Let's talk about motivation

Let’s talk about motivation

Motivation is more than inspiring quotes, encouragement or just ‘willing’ ourselves to start (or stick at) something. We’re all individuals, with our own personalities, preferences, skills and experiences. Naturally what motivates us will look different for each of us.

Starting from scratch

For some of us motivation can be really challenging; perhaps due to experiences we’ve had, illness, injury or trauma. You may feel that you’re starting from scratch and don’t even have the first idea what you’d be motivated to do, and that’s ok. If this is you, the best thing to do is take the first step by thinking about what your interests, values and priorities are. Take some time to think about:

  • Do you have any goals that you’re particularly interested in working towards (e.g. fitness or meeting new people) – will this influence what you want to do?
  • What do you enjoy or like the idea of? Or what have you enjoyed in the past?
  • What about this activity or experience appeals to you? 
    • The activity itself? 
    • What’s involved with that activity (e.g. animals?)
    • Who the activity’s done with (e.g. a local group where you can meet new people? a group of friends? on your own?)
    • Where is the activity done? (e.g. Outdoors, at home, or in a specific place you like?)

Once you’ve asked yourself these questions you can start to build up a picture of an activity or experience that aligns with your values, priorities, and interests. It may take time to build yourself up to it but finding something that has the potential to be specifically interesting and enjoyable for you is likely to help support your motivation to start it.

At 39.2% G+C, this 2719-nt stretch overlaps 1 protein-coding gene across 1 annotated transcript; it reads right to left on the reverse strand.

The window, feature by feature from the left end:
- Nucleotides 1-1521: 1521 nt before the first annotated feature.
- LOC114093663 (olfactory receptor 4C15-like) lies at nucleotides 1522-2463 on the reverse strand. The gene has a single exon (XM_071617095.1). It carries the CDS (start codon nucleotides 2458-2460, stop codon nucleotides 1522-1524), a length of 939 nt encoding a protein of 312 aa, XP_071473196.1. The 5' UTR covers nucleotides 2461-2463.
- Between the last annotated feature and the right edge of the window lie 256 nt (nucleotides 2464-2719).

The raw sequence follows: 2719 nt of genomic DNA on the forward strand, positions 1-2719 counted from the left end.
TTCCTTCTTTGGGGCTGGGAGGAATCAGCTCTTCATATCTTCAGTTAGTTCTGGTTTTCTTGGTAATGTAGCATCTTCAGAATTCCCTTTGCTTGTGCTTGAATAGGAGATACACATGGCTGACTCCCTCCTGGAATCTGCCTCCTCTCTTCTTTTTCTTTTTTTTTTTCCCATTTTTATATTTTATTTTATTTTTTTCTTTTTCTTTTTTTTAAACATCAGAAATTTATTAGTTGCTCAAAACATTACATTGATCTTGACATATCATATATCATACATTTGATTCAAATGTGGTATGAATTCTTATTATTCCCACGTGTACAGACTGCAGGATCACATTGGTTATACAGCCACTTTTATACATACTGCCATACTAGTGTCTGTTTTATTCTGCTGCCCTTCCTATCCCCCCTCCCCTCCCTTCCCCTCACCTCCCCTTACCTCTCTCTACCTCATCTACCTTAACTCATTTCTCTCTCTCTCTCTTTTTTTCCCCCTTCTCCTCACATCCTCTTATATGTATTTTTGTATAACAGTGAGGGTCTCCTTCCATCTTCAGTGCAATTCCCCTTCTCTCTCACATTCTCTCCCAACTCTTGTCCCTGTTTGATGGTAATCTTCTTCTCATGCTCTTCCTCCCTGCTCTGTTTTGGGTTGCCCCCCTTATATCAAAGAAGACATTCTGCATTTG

You don’t have to be particularly skilled or committed to start; most activities or groups will offer a taster session to try it out, or let you come along to observe with no need for commitment up-front. You can dip your toe in and see what you like without diving right into it. 

If something isn’t a good fit for you and you don’t want to carry on that’s totally ok. We all need to try things out before we know whether or not we like them – there will be a next time, and you can try again.

Sticking at it

To stick at something what you’re doing has to be right for you; and I’m not just talking about you being interested in it, I also mean it needs to be challenging enough that it’ll be interesting and allow you to develop your skills and confidence, but not too challenging you won’t feel able to do it. 

And it needs to be done at a pace that’s right for you – you like yoga and would like to join a class but you’re nervous in groups of people? Start at a level you’re comfortable with, like an online class (Yoga With Adriene is great for any skill level!) and build yourself up to a small class when you’ve built up your confidence. Once you feel comfortable in a small group setting you might want to take it a step further and attend a larger yoga group or event; or you might find that smaller groups are your thing and that’s also great – that’s what’s right for you.

Similarly if you’ve joined a creative group aimed at people who are just starting to explore their creativity, but you’ve actually got some skills in this area, this won’t be challenging your abilities, or offering you a sense of accomplishment. This won’t motivate you to come back week after week. Maybe increasing the challenge either through a more advanced group, or a different creative activity you’d be interested in trying, would be a better fit. 

Once you’ve found something that works for you, try and build it into your routine in a way that works for you. Consider what time of day would be best e.g. if you have no energy in the mornings but feel more alert and active in the evenings find something you can do in the evenings when you’re at your best. Or if you can’t commit to attending in person every week, is there an alternative way of doing that group/activity from home? A lot of activities have made their way online now during the pandemic! 

Individual interests and values, confidence and self-esteem are key factors when it comes to motivation. The more we feel we are enjoying ourselves, gaining skills and confidence, and feeling good about ourselves, the more motivated we feel. Doing for doing’s sake can be as unhelpful as doing nothing at all. Throwing yourself into an activity or a group which doesn’t match all of the above means you’re less likely to continue doing it, which can negatively affect your confidence and make you less likely to try again – including trying something else that could be a great fit for you!

Photo by Siavash Ghanbari on Unsplash


Concepts based on Gary Kielhofner’s Model of Human Occupation, 5th edn. (2017) 

Leave your comment